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voltage divider bias combination

teachlit

New Member
I have a regenerative receiver working and receiving stations. It amplifies RF through a 2N3904 transistor. There is a potentiometer (500 ohm) on the emitter of the 2N3904 and a fixed resistor of 1.8 K ohm in series leading back to negative potential. When this potentiometer is closed (not sure is that is the term but it now provides no resistance to the AC signal), then the receiver will begin to oscillate. A buzz is then heard in the earpiece. If this potentiometer is then turned so its resistance increases a little, the buzz stops in the earpiece and any station tuned with the variable capacitors on the turning circuit will be audible.
I copied the circuit for this receiver from a website and have little idea of how it was designed. I can see it has a figure of eight network of resistors which voltage-divide the bias into the base. I think I just got lucky that this combination of resistor values delivered a Q-point that was in the right place on the load line.
Or did I get lucky?
I would appreciate any comments you might make about my circuit - does it deliver to the correct place on the load line or do I need to work some more?
I am also curious about how the fixed capacitor values around the transistor can be calculated. xtalrfamp.gifxtalrfamp.gif
 

Nigel Goodwin

Super Moderator
Most Helpful Member
Most capacitor values are VERY non-critical, and are simply used for decoupling or for coupling - the left hand most 0.01uF for example is a DC blocking coupling capacitor, and at 0.01uF is massively larger than the minimum it 'could' be (as it couples the RF), but a 0.01uF is physically small, so it makes sense to use a standard value rather than multiple different ones.

Presumably there's something in the layout that makes that a regen?, as there's seems no source of positive feedback around the transistor - the 500 ohm pot simply alters the gain by applying local negative feedback.
 

audioguru

Well-Known Member
Most Helpful Member
The buzz is low frequency audio, not high frequency RF. I think it is caused by having an almost dead battery.
 

teachlit

New Member
Thanks Nigel. That is also my understanding - that the capacitors are used to block DC voltage from any previous or subsequent stage in the circuit upsetting the bias arrangements around the transistor but at the same time allow AC signals through. But I am still interested in how to I could work out the minimum values for the capacitors in my circuit.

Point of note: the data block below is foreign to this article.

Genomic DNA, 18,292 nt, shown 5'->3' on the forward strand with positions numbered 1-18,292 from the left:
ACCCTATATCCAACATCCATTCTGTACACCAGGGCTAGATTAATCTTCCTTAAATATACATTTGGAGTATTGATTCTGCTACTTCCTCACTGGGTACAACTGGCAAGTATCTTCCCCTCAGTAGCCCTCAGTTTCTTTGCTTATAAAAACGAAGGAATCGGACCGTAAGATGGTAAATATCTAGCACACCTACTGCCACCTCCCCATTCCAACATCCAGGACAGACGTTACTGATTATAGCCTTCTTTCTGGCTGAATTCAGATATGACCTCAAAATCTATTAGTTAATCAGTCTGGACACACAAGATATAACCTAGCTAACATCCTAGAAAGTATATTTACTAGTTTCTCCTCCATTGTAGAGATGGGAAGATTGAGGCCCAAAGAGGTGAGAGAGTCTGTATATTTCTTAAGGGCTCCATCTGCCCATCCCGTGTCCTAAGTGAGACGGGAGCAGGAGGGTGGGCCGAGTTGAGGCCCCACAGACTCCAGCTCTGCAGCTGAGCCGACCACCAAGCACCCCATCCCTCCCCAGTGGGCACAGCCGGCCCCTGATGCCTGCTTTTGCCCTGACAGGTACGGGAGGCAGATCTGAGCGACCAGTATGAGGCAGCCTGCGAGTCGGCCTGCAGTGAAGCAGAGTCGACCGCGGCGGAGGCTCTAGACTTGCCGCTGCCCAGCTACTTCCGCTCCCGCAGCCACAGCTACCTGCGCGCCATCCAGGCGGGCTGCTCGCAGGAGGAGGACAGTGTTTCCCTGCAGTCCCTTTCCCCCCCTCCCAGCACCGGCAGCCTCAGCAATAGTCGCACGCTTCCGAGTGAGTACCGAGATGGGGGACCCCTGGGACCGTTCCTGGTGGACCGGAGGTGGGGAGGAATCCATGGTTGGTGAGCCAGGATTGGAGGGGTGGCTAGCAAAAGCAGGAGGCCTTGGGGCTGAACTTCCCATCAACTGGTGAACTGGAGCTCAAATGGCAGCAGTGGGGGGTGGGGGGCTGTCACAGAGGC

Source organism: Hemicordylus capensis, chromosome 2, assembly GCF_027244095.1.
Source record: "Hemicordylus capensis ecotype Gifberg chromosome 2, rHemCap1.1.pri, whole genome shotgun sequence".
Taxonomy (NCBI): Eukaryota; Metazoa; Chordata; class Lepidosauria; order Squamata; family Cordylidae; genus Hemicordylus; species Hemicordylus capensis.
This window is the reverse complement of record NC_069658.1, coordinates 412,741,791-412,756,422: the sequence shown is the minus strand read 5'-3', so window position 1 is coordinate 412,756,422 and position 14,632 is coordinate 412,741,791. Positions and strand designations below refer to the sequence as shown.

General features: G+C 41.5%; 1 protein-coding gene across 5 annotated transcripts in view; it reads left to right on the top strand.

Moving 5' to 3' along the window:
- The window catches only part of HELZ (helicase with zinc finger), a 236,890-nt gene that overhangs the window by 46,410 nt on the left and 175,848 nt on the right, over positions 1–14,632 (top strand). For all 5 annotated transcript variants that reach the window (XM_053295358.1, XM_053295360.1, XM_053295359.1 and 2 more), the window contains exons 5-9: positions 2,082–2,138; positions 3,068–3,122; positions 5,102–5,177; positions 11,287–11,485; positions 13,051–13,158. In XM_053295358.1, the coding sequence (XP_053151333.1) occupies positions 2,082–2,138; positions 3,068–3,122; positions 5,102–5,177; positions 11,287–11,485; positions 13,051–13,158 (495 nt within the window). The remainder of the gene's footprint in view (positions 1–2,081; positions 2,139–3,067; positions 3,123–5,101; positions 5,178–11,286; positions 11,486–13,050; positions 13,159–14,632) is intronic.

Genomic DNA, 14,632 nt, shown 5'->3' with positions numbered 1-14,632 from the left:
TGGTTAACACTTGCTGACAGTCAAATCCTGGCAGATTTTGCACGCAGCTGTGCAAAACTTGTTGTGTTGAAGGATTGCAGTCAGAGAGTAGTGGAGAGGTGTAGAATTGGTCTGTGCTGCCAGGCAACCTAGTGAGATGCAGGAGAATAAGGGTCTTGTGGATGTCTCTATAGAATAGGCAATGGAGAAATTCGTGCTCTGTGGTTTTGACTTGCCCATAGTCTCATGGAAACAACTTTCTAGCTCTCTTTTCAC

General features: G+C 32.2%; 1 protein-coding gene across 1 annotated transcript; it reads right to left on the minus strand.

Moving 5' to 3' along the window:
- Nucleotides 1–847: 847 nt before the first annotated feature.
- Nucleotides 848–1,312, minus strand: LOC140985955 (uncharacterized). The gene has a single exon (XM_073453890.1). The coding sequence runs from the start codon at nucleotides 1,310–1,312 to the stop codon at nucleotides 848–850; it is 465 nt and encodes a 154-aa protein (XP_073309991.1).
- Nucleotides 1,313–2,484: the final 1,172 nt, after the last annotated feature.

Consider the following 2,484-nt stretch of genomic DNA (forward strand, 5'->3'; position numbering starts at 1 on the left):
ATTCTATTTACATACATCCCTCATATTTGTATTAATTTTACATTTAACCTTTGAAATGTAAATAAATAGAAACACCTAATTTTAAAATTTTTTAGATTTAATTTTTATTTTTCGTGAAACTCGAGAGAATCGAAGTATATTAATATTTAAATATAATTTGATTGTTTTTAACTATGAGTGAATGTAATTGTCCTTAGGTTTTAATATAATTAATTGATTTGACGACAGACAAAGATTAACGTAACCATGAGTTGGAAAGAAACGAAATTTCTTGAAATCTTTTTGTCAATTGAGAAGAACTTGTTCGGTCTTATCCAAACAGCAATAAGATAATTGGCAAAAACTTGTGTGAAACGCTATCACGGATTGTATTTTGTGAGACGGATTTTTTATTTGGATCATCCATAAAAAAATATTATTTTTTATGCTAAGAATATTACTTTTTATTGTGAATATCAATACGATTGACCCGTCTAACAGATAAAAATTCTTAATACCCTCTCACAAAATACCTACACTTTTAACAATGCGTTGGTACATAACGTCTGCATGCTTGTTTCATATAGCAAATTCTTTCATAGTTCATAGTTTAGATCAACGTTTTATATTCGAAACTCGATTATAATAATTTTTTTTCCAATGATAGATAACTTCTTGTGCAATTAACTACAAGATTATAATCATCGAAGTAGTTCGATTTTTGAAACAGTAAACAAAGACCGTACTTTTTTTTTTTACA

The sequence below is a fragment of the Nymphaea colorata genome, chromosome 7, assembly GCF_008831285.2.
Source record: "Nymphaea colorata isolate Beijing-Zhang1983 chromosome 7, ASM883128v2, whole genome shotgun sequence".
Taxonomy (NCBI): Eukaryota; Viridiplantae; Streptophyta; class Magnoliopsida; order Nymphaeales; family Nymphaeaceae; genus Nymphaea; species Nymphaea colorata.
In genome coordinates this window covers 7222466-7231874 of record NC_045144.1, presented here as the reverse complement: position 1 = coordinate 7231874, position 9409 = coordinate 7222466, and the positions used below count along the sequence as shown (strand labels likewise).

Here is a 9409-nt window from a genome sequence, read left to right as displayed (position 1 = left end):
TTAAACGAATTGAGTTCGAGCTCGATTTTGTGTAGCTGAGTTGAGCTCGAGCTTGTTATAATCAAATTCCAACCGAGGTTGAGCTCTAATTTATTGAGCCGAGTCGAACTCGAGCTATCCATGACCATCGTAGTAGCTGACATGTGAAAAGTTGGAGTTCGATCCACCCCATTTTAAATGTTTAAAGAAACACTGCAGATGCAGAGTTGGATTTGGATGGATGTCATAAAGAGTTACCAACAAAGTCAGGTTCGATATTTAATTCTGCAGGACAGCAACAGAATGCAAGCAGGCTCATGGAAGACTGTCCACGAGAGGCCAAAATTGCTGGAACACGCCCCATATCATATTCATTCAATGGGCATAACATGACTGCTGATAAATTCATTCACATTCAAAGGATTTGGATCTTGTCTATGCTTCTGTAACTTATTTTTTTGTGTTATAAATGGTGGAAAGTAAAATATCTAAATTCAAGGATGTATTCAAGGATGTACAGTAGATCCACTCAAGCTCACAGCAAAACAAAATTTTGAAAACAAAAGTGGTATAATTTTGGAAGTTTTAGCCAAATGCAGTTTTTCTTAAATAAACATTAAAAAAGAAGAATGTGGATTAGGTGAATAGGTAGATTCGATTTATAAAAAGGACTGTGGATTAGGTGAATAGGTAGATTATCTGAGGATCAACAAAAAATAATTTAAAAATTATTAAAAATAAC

Nigel Goodwin

Super Moderator
Most Helpful Member
Thanks Nigel. That is also my understanding - that the capacitors are used to block DC voltage from any previous or subsequent stage in the circuit upsetting the bias arrangements around the transistor but at the same time allow AC signals through. But I am still interested in how to I could work out the minimum values for the capacitors in my circuit.
Simply by working out the reactance of the capacitor at the required frequency - you need to know the load impedance (either calculate it, or measure it) - and the reactance of the capacitor along with the load impedance makes a simple attenuator at that frequency. You're usually looking for the reactance to be the same as the the load impedance at the required frequency (or lower, to better pass lower frequencies).

For the feed from transistor to diode (ignoring the loading of the diode) it's about 590Hz - which as it's RF is fine.
 

teachlit

New Member
“Simply by working out the reactance of the capacitor at the required frequency” reads to me like you are speaking a foreign language. I read over this statement twenty or thirty times and still cannot get the meaning.

Let me paint you a picture of the level of ignorance you are attempting to deal with here. First of all, I do know how to work out reactance. I have learned that much. Capacitor reactance is the reciprocal of 2 times pi times frequency times the value of the capacitor. However, in the circuit I gave you above, what frequency should I be applying? And why should I be applying that freqnency? You mention 590 Hz but say that frequency is okay as it is RF. Again, you have lost me. Why is 590 Hz allowable and other frequencies are not?

It could be that you only want people who have similar knowledge to yourself on this forum and that’s okay. I joined because I am very enthusiastic to learn and I do apologise if that enthusiasm irritates and you have to tell me things are ‘simple’ but please can you break it down a little for me? Perhaps show me an example of how the reactance formula is applied in this case.

This stuff is anything but simple for me and that's why I am on this forum so that I can ask "simple" questions and learn from the answers.
 

Nigel Goodwin

Super Moderator
Most Helpful Member
A capacitor can be considered an 'AC resistor' for some purposes (as here), where it's resistance (reactance) varies inversely with frequency.

For the section in question there's a 0.01uF and a 27K - so you're looking for the frequency that the capacitor equals 27K - 590Hz in this case.
 

Ramussons

Active Member